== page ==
The Motion Synth App is 'programmable' in that it allows the creation of an unlimited number of variables that are updated in real-time based on external events (motion and orientation) according to parameters chosen by the user.
An example of using the Motion Synth app with partner software to create a real-time interactive animation is here:
Since visual and audio reactions to a user's motions are so striking, the Motion Synth can inspire users to start thinking algorithmically without needing to learn code first (the Motion Synth's interface is entirely graphical).
The excitement of seeing and hearing how your own modifications have changed the visual and audio outcomes can stimulate users to extend their exploration into modifying and creating code in partner development environments like Processing.
While rich multi-variable 'programs' can be created, the Motion Synth App currently does not include logical operations. It is however very effective to create logical operations in partner software that take variables from the Motion Synth as inputs (arguments).
Some examples of courses that use Processing to teach programming:
We've had a lot of interest from health professionals in the area of rehabilitation from neurological injuries, and music therapy for healthy aging.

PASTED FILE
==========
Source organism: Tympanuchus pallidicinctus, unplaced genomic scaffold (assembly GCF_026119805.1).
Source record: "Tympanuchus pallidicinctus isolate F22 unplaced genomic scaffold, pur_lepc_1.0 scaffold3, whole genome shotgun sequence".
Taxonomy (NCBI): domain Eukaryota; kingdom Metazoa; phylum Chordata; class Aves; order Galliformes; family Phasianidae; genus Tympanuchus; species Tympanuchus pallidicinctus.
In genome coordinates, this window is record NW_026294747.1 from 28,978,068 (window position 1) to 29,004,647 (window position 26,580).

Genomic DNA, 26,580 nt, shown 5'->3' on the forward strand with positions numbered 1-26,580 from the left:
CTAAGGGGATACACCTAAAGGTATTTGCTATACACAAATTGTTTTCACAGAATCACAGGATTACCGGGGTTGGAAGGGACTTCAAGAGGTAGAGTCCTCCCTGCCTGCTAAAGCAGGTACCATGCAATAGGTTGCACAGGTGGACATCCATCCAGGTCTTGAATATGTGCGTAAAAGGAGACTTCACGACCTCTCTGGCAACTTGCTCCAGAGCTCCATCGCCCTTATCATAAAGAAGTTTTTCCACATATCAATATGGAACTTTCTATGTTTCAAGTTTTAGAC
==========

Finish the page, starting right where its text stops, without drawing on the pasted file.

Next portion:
For senior patients, music therapy can assist in stimulating neuroplasticity, stopping or slowing cognitive decline, improving mood, and catalysing various social benefits. As a tool for music therapy, the Motion Synth is unique in its learnability, affordability, and accessibility.
Using the Motion Synth as a music therapy tool could also have additional benefits for patients receiving medication for a motor-neuro condition, or a medication that has motor-function side effects: This is because the Motion Synth can provide the patient's health professional with high-precision quantitative measurements of fine motor-control (recorded while the patient performs musical tasks). Such data could be used to monitor the improvement of a patient's motor function in response to a medication, or to monitor any motor side-effects caused by a medication.
Such recordings could be made independently by the patient at home and with high-compliance (due to the enjoyable nature of the task). As part of a structured program, even the patient's own level of neuroplasticity could be quantified using this technique, and could be used to inform a health professional's decisions about what should be prescribed and/or at what dosage.